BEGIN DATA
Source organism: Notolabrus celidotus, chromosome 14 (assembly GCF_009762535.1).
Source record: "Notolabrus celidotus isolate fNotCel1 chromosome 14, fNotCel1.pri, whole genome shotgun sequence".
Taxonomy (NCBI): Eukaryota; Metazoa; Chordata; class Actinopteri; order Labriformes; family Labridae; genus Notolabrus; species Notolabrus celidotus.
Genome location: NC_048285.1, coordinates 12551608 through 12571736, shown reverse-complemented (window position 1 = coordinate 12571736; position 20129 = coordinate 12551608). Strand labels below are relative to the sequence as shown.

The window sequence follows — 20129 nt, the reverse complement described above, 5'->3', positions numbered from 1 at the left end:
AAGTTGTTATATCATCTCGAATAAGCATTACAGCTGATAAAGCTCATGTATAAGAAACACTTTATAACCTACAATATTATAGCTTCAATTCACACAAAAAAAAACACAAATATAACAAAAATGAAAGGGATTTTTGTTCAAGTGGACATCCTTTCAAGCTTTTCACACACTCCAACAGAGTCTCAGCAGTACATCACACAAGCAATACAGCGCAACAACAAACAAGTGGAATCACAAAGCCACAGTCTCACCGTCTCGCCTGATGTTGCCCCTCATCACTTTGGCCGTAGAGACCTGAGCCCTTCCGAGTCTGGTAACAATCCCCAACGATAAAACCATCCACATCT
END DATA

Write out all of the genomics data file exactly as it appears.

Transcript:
Source organism: Notolabrus celidotus, chromosome 14 (assembly GCF_009762535.1).
Source record: "Notolabrus celidotus isolate fNotCel1 chromosome 14, fNotCel1.pri, whole genome shotgun sequence".
Taxonomy (NCBI): Eukaryota; Metazoa; Chordata; class Actinopteri; order Labriformes; family Labridae; genus Notolabrus; species Notolabrus celidotus.
Genome location: NC_048285.1, coordinates 12551608 through 12571736, shown reverse-complemented (window position 1 = coordinate 12571736; position 20129 = coordinate 12551608). Strand labels below are relative to the sequence as shown.

The window sequence follows — 20129 nt, the reverse complement described above, 5'->3', positions numbered from 1 at the left end:
AAGTTGTTATATCATCTCGAATAAGCATTACAGCTGATAAAGCTCATGTATAAGAAACACTTTATAACCTACAATATTATAGCTTCAATTCACACAAAAAAAAACACAAATATAACAAAAATGAAAGGGATTTTTGTTCAAGTGGACATCCTTTCAAGCTTTTCACACACTCCAACAGAGTCTCAGCAGTACATCACACAAGCAATACAGCGCAACAACAAACAAGTGGAATCACAAAGCCACAGTCTCACCGTCTCGCCTGATGTTGCCCCTCATCACTTTGGCCGTAGAGACCTGAGCCCTTCCGAGTCTGGTAACAATCCCCAACGATAAAACCATCCACATCT